It is no surprise that many ambient and experimental artists compose soundtracks for movies, installations or performances – their music is fundamentally based on creating soundscapes and atmospheres. The real surprise is the fact that mainstream media and Hollywood powerhouses such as the Grammy Awards by The Recording Academy and the Oscars by The Academy Awards, finally recognize the potential of these artists’ creations. The (well-deserved!) recognition of Hildur Guðnadóttir’s work for Chernobyl and Joker, or the media attention for the scores of Jóhann Jóhannsson, may prove to be just the tip of the iceberg. Recently, Headphone Commute covered three scores by Colin Stetson, Max Richter, and Ben Frost. Today, we’re republishing some words from Peter van Cooten and his Ambient Blog to cover three more examples of soundtracks beyond the ‘blockbuster releases.’
Rutger Zuydervelt has quite a few soundtracks in his discography. For video, dance, or installations, he releases either under his Machinefabriek alias (for the more experimental/electronic/electroacoustic work) or under his real name (for the more ‘composed’ works). The video for Dauw, for instance, is nine years old now, but it is still as heartbreaking as on its first release. More recently, he created the arctic soundscapes for Esther Kokmeijers Stillness I and Stillness II. The soundtrack for Porcelain (his second movie soundtrack), however, feels like a new chapter in Zuydervelt’s impressive oeuvre, because it mixes his abstract electronics with more ‘post-classical’ compositions performed by Francesco Guerri on the cello. More dramatic highlights come from the incorporation of choir samples from Henry Purcell’s The Fairy Queen. Overall, this is a perfect soundtrack for a film depicting the falling apart of a seemingly happy family. A brooding atmosphere, with an ominous undertone even in the seemingly comforting arrangements. Contrary to a lot of Zuydervelt’s music, the pieces here are all relatively short, “Last Goodbye,” being by far the longest one. Most of the other tracks only need about 1 or 2 minutes to set the mood. These sketches, used in the movie, are merely 15 minutes in total, but for this album, Zuydervelt added another 20 minutes of 12 outtakes. Movie scores or soundtracks can be appreciated in different ways, depending on whether you’ve seen the film or not. If you have, it’s a memory that you’ll probably appreciate as much as you appreciated the movie. If you haven’t, it’s important that the music has enough power to speak for itself – without the context of the story it was written for.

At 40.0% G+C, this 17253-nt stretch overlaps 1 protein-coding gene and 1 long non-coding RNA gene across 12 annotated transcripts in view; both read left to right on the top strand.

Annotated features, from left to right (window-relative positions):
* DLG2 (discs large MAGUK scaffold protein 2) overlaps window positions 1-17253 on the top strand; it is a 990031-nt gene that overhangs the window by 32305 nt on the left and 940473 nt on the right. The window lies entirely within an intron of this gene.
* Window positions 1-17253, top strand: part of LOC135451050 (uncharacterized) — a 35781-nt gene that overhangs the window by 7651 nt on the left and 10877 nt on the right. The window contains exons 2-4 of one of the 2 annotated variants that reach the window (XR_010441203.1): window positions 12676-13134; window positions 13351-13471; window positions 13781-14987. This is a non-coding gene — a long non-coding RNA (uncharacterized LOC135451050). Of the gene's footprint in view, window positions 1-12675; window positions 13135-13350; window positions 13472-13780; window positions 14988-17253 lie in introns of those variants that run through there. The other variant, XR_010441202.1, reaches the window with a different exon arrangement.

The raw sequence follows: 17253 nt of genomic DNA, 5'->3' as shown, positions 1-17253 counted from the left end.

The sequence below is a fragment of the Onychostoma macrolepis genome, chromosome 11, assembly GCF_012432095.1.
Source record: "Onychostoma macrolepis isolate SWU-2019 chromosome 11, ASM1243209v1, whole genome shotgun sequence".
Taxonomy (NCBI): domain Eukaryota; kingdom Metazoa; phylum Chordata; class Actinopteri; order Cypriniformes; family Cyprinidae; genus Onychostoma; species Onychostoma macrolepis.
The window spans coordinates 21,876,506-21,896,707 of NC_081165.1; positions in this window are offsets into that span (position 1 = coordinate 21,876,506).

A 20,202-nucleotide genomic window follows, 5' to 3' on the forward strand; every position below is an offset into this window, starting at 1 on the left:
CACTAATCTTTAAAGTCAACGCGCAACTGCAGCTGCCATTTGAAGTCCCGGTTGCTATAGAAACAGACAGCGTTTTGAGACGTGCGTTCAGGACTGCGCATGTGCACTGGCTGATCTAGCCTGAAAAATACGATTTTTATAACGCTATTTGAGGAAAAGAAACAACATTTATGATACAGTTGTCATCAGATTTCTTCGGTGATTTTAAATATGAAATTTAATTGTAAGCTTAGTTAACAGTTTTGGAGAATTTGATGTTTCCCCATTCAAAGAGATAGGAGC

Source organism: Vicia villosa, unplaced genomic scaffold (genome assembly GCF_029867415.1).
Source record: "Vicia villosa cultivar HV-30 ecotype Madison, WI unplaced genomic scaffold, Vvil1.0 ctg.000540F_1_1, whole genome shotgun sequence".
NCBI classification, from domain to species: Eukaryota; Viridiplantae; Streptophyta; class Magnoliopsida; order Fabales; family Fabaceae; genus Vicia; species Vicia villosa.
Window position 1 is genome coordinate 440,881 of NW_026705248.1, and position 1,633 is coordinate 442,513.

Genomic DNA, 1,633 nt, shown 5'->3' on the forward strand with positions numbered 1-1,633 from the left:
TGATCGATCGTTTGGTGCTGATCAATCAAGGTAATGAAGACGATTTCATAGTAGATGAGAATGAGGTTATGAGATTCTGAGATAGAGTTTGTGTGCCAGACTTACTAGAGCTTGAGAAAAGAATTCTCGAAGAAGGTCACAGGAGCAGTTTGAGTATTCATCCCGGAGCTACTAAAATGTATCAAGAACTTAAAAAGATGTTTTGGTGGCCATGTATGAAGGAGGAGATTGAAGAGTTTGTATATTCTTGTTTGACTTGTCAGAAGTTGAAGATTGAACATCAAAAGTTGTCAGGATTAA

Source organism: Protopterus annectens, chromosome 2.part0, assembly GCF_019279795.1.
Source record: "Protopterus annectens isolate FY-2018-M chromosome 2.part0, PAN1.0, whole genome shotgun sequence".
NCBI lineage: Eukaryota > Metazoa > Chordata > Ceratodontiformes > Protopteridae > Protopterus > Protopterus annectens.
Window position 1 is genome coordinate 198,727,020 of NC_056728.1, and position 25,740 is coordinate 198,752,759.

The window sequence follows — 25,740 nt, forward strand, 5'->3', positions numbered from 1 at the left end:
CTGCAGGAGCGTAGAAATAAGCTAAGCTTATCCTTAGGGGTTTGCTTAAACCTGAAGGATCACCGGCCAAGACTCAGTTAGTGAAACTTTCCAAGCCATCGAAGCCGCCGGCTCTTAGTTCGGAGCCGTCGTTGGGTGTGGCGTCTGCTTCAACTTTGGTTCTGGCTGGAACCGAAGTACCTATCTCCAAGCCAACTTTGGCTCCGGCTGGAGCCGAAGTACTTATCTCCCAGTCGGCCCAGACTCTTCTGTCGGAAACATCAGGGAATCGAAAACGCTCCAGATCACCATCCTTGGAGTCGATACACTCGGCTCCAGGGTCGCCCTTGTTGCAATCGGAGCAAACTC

Music For Film
Music For Film is not a score for one particular movie, but a selection of music which Polish composer, Michał Jacaszek, has created for various soundtracks and scores. And, looking at the soundtrack page on his website, there’s quite a lot to choose from! Even though these pieces are selected from various sources, this is a coherent collection that could also have been a Jacaszek album on its own. “Context removed, they fuse seamlessly; ten years of time between some of the recordings, erased.” That’s because all of the tracks have a strong Jacaszek signature: the combination of classical arrangements, ambient soundscapes, sonic deterioration, and choral samples is immediately recognizable as his distinctive personal sound. This means that, for this collection of music, the background story of the films it was created for, is hardly relevant to the listener. This is as much of a solo album as it is a collection of scores. Music For Film can be enjoyed as an extremely atmospheric “amalgamation of ambient, classical, and musique concrete — deploying field recordings, acoustic samples, poetry, and baroque instrumentation to paint pictures, oftentimes melancholic, nostalgic, tragic.” See also a Headphone Commute track premiere for Jacaszek’s “The Zone”, which never ended up being used in the film it was composed for. Pick this one up from Ghostly.
Chasing The Present
Snorri Hallgrímsson’s soundtrack for Mark Waters’ film, Chasing The Present, a documentary “exploring why a person who seemingly has it all can still suffer from debilitating panic attacks,” is perhaps the most ‘classical’ soundtrack of the three mentioned here. And by that, I mean the kind of film score as we have come to know from composers such as Jóhann Jóhannsson and Max Richter. In a co-production with Ólafur Arnalds, Hallgrímsson uses a minimum set of instruments (himself performing on a piano and running all electronic programming, Karl James Pestka on violin and viola, and Unnur Jónsdóttir on cello), and effective production techniques (“filtered strings and pianos to emphasize the title character’s depression”) to create a soundtrack that is a pleasure to listen to – even without reference to the original theme of the documentary. There is nothing abrasive or experimental in this release, as you might expect from a documentary about anxiety attacks. Based on the lovely, quiet, and slightly melancholic music, I assume that the main protagonist, James Sebastiano, finally succeeds in his “personal journey to overcome crippling anxiety and found fulfilment.” As with the above, a title track premiere for “Chasing The Present” appeared on Headphone Commute courtesy of Moderna Records.
Words by Peter van Cooten of Ambient Blog
Additional editorial by HC